Transgender people should be able to change their gender without a medical diagnosis, the British Medical Association (BMA) has said.
To legally change your gender in the UK, individuals must currently have a diagnosis of gender dysphoria and a report detailing any medical treatment from a registered doctor.
But on Tuesday doctors supported a motion at the BMA’s annual general meeting which called on the Government to allow transgender and non-binary individuals to gain legal recognition of their gender by a witnessed sworn statement.
Requiring a witnessed statement, rather than a medical diagnosis, is seen as a “simplified” version of the process.
Such models are already in place in countries such as the Republic of Ireland, Malta, and Denmark, according to a background briefing on the motion published by the BMA.
In the Republic of Ireland, individual’s must also have a “settled and solemn” intention of living in the preferred gender for the rest of their life, understand the consequences of the application, and make the application of their own free will.
Critics of the motion could argue doctor’s with experience working with those with gender dysphoria “may enable discussions about emotional and physical wellbeing that may be helpful to the trans person”, the BMA briefing added.
The BMA motion also affirmed the right of transgender and non-binary individuals to access healthcare and "live their lives with dignity" including having their identity respected.
Two clauses of the motion - which called on the Government to support the witnessed sworn statement model and to ensure under-18s are able to access healthcare in "line with existing principles of consent" - were both passed by narrow margins.
The motion also called for trans people to be able to receive healthcare in settings appropriate to their gender identity and ensure trans healthcare workers were able to access facilities appropriate to the gender they identify as.
Dr Helena McKeown, chairman of the BMA representative body, said the passing of the motion meant that the union had a BMA-wide policy giving specific attention to the needs of transgender and non-binary people for the first time.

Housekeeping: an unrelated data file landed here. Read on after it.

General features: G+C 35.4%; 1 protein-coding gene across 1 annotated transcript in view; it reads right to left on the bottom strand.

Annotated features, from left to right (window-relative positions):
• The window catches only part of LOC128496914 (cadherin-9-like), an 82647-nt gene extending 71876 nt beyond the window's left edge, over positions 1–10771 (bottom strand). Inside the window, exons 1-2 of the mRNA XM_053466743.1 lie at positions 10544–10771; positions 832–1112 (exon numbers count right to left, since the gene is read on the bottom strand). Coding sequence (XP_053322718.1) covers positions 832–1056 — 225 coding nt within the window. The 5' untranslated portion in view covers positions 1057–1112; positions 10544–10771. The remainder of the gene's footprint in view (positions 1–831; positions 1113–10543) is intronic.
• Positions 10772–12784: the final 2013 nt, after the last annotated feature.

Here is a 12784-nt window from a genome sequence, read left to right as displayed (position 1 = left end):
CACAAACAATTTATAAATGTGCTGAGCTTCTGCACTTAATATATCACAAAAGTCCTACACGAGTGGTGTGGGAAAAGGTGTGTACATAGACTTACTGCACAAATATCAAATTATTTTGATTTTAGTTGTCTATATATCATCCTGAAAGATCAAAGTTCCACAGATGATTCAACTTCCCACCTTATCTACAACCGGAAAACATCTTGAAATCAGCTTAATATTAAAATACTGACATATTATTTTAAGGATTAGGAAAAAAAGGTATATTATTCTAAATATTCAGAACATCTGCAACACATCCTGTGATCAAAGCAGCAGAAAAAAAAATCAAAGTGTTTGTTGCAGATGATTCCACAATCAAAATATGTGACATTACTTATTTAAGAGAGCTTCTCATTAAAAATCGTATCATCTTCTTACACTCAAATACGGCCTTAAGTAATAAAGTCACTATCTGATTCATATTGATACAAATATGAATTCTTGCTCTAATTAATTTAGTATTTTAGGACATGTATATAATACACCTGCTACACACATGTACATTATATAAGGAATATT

She added: "We oppose discrimination of all kinds and are committed to ensuring universal access to healthcare for all on the basis of clinical need.
"Receiving any medical treatment can be stressful for patients and so it is important for individuals to receive healthcare in settings they feel comfortable with. "This applies to transgender as well as cis individuals.”
Under the Gender Recognition Act, to legally change their gender a person must also provide proof they’ve lived for at least two years in their chosen gender, declare they intend to live as that gender until death, a payment of £140, and, if married, their spouses consent.
Under measures drawn up under Therasa May’s government, the act was due to be updated to make it easier for a person to legally change their gender.
But following a backlash from opponents, the current Government could allegedly be dropping the plans, as first reported by the Sunday Times, which caused widespread anger from LGBT groups.
The proposed measures by Mrs May’s 2018 consultation included removing barriers, such as the medical diagnosis requirement, to the process.
It would have also given recognition to non-binary people who do not identify as any gender. Commenting on the potential scrapping of the plans, Nancy Kelley, chief executive at LGBT rights organisation Stonewall said the changes would be “extremely disappointing” if true.